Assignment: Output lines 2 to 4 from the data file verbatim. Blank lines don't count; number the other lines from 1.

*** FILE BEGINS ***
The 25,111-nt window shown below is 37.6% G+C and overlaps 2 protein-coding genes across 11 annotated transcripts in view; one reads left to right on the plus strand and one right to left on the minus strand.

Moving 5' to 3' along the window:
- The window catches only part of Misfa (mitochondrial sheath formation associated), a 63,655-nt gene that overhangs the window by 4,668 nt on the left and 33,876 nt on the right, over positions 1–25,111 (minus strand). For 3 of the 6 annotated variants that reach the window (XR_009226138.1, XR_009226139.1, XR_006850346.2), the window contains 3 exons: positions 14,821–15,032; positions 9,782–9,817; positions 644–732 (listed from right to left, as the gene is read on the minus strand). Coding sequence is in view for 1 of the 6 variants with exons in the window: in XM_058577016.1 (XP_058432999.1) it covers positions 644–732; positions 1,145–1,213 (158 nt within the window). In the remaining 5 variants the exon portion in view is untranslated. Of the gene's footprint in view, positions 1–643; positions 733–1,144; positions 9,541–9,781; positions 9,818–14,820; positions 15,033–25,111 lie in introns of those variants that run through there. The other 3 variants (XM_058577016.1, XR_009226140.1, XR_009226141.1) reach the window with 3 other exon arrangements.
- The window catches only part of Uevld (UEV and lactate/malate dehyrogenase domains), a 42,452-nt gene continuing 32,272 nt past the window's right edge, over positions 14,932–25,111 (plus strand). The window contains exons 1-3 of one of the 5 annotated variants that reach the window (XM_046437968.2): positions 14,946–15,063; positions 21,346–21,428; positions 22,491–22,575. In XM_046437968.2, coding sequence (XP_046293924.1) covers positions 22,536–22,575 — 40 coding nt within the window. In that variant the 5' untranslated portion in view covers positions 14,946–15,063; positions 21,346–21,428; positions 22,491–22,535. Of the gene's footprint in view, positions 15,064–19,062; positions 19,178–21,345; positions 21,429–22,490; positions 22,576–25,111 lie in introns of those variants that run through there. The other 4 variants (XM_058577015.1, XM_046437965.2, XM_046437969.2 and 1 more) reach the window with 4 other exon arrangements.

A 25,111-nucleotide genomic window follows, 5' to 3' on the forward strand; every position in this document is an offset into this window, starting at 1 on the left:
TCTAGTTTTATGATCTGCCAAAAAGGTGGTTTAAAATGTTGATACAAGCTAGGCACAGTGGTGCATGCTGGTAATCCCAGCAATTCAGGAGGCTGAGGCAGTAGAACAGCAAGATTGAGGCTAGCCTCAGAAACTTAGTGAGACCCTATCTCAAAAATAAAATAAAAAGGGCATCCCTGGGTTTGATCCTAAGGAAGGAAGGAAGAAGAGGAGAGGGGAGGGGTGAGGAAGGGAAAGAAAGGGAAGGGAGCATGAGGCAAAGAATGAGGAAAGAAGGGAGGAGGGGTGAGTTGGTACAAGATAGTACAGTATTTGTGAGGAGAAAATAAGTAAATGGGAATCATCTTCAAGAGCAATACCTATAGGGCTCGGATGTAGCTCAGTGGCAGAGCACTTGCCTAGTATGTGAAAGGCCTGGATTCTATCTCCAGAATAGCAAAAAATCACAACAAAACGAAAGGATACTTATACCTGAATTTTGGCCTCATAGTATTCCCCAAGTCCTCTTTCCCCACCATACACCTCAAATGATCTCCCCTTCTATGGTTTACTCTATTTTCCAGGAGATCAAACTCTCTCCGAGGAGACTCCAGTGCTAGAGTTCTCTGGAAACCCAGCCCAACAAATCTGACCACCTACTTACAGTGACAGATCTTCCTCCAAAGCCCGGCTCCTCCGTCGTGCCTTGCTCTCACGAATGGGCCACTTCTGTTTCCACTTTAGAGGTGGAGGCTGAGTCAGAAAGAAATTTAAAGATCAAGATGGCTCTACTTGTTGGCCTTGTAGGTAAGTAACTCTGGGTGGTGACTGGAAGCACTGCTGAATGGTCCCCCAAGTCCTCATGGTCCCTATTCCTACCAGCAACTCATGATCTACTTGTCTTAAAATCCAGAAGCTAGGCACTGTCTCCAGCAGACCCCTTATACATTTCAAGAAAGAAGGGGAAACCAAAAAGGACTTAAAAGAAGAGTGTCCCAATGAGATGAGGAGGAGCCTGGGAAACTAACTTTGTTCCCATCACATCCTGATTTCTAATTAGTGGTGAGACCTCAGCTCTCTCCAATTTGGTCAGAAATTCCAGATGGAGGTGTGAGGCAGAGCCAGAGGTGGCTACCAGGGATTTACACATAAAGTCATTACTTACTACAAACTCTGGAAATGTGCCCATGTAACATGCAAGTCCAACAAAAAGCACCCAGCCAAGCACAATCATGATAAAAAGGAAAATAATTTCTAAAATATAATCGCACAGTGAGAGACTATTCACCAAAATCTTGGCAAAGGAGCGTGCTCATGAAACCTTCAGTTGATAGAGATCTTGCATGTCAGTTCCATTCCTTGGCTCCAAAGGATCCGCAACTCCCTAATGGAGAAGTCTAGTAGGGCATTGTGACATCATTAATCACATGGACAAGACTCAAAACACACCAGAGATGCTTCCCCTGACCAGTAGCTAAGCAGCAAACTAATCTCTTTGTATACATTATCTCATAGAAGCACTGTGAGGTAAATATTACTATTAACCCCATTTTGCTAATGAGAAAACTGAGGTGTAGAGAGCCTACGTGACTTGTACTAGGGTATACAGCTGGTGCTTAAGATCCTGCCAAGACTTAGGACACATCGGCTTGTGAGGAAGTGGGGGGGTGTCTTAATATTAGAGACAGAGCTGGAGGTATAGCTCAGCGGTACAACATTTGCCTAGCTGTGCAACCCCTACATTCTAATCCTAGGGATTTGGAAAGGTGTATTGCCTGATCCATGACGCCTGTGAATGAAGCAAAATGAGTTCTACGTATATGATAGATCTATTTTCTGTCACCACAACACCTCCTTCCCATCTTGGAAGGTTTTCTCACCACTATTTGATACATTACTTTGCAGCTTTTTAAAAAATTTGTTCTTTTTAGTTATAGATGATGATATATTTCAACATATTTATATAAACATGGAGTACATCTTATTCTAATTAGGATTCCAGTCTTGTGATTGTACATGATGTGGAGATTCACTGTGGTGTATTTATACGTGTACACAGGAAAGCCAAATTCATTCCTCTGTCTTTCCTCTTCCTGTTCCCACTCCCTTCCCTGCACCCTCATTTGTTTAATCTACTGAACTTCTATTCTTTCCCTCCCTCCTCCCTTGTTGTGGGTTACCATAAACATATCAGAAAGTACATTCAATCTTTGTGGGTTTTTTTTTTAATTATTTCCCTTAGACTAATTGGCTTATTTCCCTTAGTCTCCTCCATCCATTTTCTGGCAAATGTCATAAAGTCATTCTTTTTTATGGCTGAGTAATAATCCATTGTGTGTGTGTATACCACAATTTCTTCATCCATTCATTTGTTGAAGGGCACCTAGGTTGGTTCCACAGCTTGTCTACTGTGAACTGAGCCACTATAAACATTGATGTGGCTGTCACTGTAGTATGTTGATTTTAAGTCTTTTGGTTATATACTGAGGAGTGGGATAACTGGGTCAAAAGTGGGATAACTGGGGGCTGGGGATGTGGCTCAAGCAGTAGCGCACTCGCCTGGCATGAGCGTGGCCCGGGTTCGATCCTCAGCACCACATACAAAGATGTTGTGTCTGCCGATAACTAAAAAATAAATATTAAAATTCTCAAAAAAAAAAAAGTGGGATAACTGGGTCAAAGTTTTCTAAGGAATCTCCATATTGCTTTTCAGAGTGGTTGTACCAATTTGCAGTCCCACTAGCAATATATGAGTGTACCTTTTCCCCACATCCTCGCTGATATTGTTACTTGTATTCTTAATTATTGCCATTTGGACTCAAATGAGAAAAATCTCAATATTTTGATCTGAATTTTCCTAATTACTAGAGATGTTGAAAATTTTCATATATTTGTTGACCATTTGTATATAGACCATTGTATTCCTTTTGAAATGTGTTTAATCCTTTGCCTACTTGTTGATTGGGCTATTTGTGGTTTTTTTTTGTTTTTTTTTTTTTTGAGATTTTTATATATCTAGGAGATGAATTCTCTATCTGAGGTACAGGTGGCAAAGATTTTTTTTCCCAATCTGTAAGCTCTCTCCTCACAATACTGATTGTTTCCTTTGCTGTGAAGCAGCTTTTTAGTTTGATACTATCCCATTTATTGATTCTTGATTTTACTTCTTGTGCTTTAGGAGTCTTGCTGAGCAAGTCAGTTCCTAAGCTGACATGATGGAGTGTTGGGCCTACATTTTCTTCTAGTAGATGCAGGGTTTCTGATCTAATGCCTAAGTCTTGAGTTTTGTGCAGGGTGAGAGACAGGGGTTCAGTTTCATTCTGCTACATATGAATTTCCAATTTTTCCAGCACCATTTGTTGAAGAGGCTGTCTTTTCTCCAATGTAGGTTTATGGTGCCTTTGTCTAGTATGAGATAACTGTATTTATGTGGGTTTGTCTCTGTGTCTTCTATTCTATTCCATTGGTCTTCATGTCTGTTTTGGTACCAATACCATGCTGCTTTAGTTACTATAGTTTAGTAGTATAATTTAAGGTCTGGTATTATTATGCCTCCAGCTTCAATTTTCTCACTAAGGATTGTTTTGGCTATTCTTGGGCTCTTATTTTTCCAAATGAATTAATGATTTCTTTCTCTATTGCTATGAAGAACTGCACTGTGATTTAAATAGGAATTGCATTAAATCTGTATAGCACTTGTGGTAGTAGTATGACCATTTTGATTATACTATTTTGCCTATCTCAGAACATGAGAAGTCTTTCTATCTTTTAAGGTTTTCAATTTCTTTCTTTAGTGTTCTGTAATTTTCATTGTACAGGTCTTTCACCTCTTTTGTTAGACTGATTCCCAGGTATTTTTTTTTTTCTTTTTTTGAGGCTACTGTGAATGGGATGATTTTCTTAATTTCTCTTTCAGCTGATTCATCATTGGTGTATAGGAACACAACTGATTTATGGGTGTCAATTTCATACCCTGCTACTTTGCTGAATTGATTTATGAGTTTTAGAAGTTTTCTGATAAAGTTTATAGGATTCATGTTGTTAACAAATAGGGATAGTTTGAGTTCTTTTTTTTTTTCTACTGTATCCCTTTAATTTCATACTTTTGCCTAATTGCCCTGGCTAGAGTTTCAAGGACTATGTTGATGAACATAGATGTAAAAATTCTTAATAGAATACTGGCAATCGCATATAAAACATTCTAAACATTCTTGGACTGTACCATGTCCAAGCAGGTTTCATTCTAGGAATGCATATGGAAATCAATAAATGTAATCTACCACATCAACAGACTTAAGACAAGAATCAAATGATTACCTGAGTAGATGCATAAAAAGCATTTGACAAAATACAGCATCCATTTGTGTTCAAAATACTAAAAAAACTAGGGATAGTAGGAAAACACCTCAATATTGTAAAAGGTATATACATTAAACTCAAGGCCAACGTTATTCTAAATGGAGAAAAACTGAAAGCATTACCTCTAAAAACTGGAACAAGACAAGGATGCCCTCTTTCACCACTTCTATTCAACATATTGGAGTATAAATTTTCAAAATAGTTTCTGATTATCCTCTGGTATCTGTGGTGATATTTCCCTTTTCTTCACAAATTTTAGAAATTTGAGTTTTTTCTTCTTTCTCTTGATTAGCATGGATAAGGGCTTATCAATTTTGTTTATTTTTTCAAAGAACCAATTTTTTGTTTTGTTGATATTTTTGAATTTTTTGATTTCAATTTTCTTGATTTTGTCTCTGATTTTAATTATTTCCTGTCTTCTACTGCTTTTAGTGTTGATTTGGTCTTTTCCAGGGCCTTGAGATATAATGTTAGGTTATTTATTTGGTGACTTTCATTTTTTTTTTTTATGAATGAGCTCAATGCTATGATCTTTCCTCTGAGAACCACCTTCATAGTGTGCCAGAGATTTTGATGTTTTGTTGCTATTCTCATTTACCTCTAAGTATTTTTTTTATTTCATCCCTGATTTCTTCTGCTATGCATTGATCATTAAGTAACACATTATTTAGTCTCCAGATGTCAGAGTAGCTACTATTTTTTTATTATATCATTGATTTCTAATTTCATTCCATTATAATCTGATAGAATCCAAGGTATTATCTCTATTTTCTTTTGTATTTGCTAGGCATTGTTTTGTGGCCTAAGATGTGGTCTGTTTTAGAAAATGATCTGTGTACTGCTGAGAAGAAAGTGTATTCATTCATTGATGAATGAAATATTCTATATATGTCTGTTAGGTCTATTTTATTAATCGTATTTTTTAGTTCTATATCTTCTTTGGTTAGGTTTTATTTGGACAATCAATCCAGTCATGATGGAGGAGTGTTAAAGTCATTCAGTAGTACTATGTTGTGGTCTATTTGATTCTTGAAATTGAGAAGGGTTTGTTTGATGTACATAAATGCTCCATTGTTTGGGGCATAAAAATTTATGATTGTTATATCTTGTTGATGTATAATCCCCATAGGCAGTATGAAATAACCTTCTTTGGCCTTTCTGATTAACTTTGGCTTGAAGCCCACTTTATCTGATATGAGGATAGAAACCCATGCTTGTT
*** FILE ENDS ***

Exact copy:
Moving 5' to 3' along the window:
- The window catches only part of Misfa (mitochondrial sheath formation associated), a 63,655-nt gene that overhangs the window by 4,668 nt on the left and 33,876 nt on the right, over positions 1–25,111 (minus strand). For 3 of the 6 annotated variants that reach the window (XR_009226138.1, XR_009226139.1, XR_006850346.2), the window contains 3 exons: positions 14,821–15,032; positions 9,782–9,817; positions 644–732 (listed from right to left, as the gene is read on the minus strand). Coding sequence is in view for 1 of the 6 variants with exons in the window: in XM_058577016.1 (XP_058432999.1) it covers positions 644–732; positions 1,145–1,213 (158 nt within the window). In the remaining 5 variants the exon portion in view is untranslated. Of the gene's footprint in view, positions 1–643; positions 733–1,144; positions 9,541–9,781; positions 9,818–14,820; positions 15,033–25,111 lie in introns of those variants that run through there. The other 3 variants (XM_058577016.1, XR_009226140.1, XR_009226141.1) reach the window with 3 other exon arrangements.
- The window catches only part of Uevld (UEV and lactate/malate dehyrogenase domains), a 42,452-nt gene continuing 32,272 nt past the window's right edge, over positions 14,932–25,111 (plus strand). The window contains exons 1-3 of one of the 5 annotated variants that reach the window (XM_046437968.2): positions 14,946–15,063; positions 21,346–21,428; positions 22,491–22,575. In XM_046437968.2, coding sequence (XP_046293924.1) covers positions 22,536–22,575 — 40 coding nt within the window. In that variant the 5' untranslated portion in view covers positions 14,946–15,063; positions 21,346–21,428; positions 22,491–22,535. Of the gene's footprint in view, positions 15,064–19,062; positions 19,178–21,345; positions 21,429–22,490; positions 22,576–25,111 lie in introns of those variants that run through there. The other 4 variants (XM_058577015.1, XM_046437965.2, XM_046437969.2 and 1 more) reach the window with 4 other exon arrangements.